This is a guest blog post by Jack Herbert at CPR, our sister agency in Australia. It gained a lot of attention in the Australian media, and has hit the mainstream media this week in the UK. It looks at whether people’s preparedness to share a link on social media will translate into real world action – an issue we care a lot about here at 33 Digital. What do you think?
As an exercise in raising awareness, the Kony 2012 campaign has been a spectacular, stratospheric success.
Yesterday, Kony could have been a brand of ice cream for almost all the first world would have known or cared.
Today, Google Kony 2012 and you get more than 37 million returns. Across the world, people’s Facebook news feeds and Twitter feeds are jammed with Kony content; and internationally the mainstream media is jumping on board with coverage.
The campaign video – all 30 gruelling minutes of it – has been viewed close to 12 million times on YouTube and 10 million views on Vimeo. If this was a commercial movie there would be backslapping aplenty among the backers.
There is no doubt the video, which tells the story of film maker Jason Russell’s crusade to bring Ugandan terrorist leader Joseph Kony to justice by making him a household name in the first world, is compelling. From grass roots beginnings, to youth across the world undertaking their own rebellion, the tale takes us through the whole emotional spectrum, and finishes with clear instructions of how we can pressure decision makers and their influencers to act to bring Kony to justice.
But is vandalising our streets with posters on April 20, as the campaign calls on us to do, really going to have any impact? More importantly, will anyone remember KONY 2012 in five weeks’ time?
Sure, the video has roused many people into action. We immediately sympathise and feel obligated to help – so we share. We share the video through our networks accompanied by heartfelt captions aimed at convincing our networks to watch and share themselves. Those of us who feel particularly compelled to take action, may even form events and request followers who will blanket the streets with street art denizen Shepard Fairy-designed posters to raise awareness. These events sprung up so quickly that we accept without consideration.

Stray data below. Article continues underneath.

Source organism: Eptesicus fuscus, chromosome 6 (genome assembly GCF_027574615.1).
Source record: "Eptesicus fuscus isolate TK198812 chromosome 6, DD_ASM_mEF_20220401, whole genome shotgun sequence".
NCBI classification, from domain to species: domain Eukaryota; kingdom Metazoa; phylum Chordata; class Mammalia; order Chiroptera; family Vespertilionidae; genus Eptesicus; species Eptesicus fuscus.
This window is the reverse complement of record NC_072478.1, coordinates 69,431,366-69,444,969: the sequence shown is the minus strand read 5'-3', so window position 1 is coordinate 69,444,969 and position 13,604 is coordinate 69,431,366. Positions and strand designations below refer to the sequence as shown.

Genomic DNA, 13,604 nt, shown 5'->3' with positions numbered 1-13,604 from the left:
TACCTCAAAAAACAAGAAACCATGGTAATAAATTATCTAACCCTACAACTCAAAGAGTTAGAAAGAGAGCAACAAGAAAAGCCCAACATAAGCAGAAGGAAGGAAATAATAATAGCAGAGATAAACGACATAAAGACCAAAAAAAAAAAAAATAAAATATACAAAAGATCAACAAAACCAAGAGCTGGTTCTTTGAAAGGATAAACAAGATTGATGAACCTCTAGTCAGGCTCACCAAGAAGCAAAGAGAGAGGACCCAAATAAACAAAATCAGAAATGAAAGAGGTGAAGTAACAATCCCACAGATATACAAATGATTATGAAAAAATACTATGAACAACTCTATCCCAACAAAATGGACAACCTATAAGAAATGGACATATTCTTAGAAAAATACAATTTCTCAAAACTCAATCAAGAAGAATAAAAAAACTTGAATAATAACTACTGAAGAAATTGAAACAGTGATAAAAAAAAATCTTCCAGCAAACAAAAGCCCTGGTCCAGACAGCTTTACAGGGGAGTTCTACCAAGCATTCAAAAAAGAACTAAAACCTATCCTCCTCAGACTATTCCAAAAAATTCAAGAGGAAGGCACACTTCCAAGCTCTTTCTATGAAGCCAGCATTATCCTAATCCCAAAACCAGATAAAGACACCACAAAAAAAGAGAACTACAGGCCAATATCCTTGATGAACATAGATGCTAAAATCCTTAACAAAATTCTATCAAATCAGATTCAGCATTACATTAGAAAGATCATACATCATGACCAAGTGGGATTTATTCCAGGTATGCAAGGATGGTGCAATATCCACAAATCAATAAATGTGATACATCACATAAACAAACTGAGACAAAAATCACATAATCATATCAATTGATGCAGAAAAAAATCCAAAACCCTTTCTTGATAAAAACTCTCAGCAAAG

The population of cynics theory, suggests that when the masses are spammed with messages calling for action, we immediately assume such message are illegitimate and dismiss them without further consideration. The emotional pulling power of the KONY 2012 video means the campaign has overcome this obstacle with great effect – so much so, that it would seem most people are failing to conduct even the most rudimentary research before jumping on board.
A quick Google search retrieves articles detailing concerns regarding the legitimacy of the KONY 2012 campaign, and the Invisible Children Inc (IC). The critics – who range from anonymous bloggers to Harvard professors – accuse IC of being shady, dangerous, and misleading the public for strategic purposes. IC’s financial statements are said to show that only around 30 per cent of donations go to direct services, while a million dollars a year is spent on “travel expenses” and a further million on the film-making business. Critics have also pointed to a photo of the three principals of the IC organisation posing with weapons and personnel of the Sudan People’s Liberation Army, which has itself been accused of atrocities.